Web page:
From left, Dr. Hebert Reich, Ellis Cardiothoracic Surgeon; Dr. Robert Joy, Cardiology Associates of Schenectady and an electrophysiologist at Ellis Medicine; Dr. Brian McDonald, of Schenectady Pulmonary Critical Care Associates; and Dr. Robert Parkes, of Cardiology Associates of Schenectady, pose at “A Meeting of the Minds” on Thursday, March 8. Each physician presented on a different area of advancement in cardiac care during the event.
SCHENECTADY COUNTY For almost 20 years, Schenectady resident Dave Connelly had dealt with heart problems, but he now has a regular heart rate — admittedly, feeling “normal” felt odd at first.
“At first it was a little tough to get used to,” Connelly said. “Now I can feel the old age stuff, because I am not worried about the other stuff right now.”
Connelly, 62, said he ignored his symptoms for several years before seeking medical treatment for what he thought was just a gastric issue. He described a symptom as feeling like he had butterflies in his stomach. Once the feeling started to occur more frequently he knew something was wrong.
After a series of tests in 1998, he was diagnosed with atrial fibrillation, or a-fib, which is an irregular and often rapid heart rate that typically leads to poor blood flow throughout one’s body. A-fib is a common cardiac arrhythmias that can increase the of risk of stroke, and around 5 million people are afflicted.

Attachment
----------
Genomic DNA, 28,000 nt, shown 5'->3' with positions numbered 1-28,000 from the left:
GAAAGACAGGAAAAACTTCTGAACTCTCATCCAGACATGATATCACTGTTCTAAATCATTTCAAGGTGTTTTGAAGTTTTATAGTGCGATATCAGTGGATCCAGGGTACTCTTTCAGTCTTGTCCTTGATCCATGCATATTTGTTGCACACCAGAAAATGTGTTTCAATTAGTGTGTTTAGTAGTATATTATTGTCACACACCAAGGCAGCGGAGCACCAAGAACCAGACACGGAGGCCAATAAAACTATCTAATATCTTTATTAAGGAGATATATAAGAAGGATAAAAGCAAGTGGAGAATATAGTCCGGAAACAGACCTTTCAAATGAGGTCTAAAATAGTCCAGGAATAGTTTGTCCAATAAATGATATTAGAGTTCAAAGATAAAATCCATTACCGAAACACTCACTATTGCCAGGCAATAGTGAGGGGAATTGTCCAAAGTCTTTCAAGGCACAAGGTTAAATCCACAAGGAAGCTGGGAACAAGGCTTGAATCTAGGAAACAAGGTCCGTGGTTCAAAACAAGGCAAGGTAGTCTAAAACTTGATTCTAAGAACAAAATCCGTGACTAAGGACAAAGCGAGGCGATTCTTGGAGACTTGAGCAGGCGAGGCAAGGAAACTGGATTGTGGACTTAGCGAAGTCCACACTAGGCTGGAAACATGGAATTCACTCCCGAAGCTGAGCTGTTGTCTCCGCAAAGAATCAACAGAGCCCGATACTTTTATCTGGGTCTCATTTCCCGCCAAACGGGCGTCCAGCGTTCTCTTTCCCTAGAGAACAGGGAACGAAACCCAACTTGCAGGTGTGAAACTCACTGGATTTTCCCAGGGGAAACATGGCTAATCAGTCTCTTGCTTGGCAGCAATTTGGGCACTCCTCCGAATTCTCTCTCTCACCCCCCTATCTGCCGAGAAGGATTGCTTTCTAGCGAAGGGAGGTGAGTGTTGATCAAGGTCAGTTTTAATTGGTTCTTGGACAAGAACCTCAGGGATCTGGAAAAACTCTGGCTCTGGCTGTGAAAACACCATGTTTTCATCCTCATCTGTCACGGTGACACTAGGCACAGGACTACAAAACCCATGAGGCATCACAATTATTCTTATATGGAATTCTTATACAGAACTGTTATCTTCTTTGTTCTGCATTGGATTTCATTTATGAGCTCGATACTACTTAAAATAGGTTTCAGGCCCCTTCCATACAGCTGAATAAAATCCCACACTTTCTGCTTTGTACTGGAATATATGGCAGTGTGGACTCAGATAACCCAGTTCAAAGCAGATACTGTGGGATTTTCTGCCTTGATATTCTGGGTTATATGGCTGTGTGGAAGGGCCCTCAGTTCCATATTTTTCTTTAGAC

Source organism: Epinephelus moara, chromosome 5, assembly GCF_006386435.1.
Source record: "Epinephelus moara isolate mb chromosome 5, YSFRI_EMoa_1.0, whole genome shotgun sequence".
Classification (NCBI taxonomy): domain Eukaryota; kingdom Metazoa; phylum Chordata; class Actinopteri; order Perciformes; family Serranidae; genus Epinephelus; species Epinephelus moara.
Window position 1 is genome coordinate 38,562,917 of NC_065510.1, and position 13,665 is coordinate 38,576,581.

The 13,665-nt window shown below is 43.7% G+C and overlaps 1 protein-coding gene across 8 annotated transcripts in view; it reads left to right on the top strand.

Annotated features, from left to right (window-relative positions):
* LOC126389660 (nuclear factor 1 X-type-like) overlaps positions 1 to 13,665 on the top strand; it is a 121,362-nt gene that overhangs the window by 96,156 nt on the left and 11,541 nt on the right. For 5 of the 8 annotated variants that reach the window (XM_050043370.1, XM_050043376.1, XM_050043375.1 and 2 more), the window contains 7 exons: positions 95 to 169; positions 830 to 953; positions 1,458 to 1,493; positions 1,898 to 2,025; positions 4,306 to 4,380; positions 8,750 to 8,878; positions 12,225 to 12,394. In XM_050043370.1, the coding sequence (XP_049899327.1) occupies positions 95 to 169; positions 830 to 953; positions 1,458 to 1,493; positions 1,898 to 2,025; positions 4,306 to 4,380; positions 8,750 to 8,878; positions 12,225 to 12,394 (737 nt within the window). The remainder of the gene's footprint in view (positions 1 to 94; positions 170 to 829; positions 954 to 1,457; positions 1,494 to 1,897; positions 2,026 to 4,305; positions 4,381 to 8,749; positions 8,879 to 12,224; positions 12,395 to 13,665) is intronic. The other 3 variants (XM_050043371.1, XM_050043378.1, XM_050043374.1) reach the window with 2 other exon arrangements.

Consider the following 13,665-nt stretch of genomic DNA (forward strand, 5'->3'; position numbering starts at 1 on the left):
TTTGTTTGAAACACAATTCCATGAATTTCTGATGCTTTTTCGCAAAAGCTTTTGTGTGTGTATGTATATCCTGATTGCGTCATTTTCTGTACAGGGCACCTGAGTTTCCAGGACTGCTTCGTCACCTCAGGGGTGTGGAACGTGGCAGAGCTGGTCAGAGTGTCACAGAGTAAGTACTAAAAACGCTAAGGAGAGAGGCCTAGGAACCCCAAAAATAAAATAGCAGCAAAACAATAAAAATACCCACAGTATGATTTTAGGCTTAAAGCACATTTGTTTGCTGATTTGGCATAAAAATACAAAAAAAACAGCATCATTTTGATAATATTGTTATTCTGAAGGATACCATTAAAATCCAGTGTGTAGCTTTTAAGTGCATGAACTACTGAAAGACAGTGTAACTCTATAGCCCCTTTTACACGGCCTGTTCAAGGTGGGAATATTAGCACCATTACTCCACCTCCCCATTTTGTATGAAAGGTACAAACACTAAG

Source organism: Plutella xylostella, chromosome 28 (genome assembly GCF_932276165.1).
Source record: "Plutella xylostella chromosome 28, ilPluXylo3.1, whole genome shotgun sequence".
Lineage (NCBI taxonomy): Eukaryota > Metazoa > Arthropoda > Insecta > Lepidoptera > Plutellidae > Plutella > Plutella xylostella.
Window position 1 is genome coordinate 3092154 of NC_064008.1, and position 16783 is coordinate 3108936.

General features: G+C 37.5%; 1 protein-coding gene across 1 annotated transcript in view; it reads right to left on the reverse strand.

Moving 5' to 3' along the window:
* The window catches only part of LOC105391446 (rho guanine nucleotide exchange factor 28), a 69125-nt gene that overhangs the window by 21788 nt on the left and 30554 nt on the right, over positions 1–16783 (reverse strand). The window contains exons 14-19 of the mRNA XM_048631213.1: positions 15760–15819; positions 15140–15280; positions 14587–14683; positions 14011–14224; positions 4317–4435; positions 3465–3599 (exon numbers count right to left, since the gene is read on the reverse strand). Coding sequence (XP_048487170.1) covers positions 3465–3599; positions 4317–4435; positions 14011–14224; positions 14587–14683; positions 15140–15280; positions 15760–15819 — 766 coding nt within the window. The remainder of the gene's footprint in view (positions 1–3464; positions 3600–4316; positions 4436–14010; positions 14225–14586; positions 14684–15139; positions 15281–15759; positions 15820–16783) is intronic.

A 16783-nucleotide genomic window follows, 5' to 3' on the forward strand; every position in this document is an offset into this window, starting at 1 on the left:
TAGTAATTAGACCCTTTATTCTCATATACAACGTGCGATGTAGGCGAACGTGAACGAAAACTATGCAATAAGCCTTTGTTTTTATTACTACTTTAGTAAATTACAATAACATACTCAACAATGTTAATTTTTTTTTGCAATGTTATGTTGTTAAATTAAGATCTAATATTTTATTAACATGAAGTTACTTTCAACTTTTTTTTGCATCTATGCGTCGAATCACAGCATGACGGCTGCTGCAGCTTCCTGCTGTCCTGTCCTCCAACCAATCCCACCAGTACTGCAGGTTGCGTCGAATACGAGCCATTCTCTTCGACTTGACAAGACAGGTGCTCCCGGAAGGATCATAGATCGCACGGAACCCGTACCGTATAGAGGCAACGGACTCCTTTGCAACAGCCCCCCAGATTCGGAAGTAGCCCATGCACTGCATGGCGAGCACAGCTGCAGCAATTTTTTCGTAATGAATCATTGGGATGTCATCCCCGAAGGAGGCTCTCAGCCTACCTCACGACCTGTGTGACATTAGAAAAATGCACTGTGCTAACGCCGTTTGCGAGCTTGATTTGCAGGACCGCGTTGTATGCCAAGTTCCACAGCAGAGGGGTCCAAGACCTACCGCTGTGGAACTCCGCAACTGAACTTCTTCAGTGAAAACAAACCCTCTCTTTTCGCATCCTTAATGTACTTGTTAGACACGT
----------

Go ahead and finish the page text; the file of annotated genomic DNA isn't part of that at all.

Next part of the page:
In December, Connelly became the first patient to undergo the hybrid ablation procedure at Ellis Hospital in Schenectady. The two physicians performing the procedure on Connelly, Dr. Herbert Reich and Dr. Robert Joy, along with two other Ellis physicians, discussed the heart care advancement during “A Meeting of the Minds” informational event on Thursday, March 8, at the Hilton Garden in Clifton Park.
An electrophysiologist and a cardiothoracic surgeon work together to perform a hybrid ablation procedure. Cardiothoracic Surgeon Reich created scar tissue on the outside of Connelly’s heart, while Electrophysiologist Joy used a catheter to create scar tissue inside the heart. The scar tissue helps restore normal heart rhythm by blocking damaged electrical pathways causing the irregular heartbeat.
“I work from the outside in and he works from the inside out,” Reich said.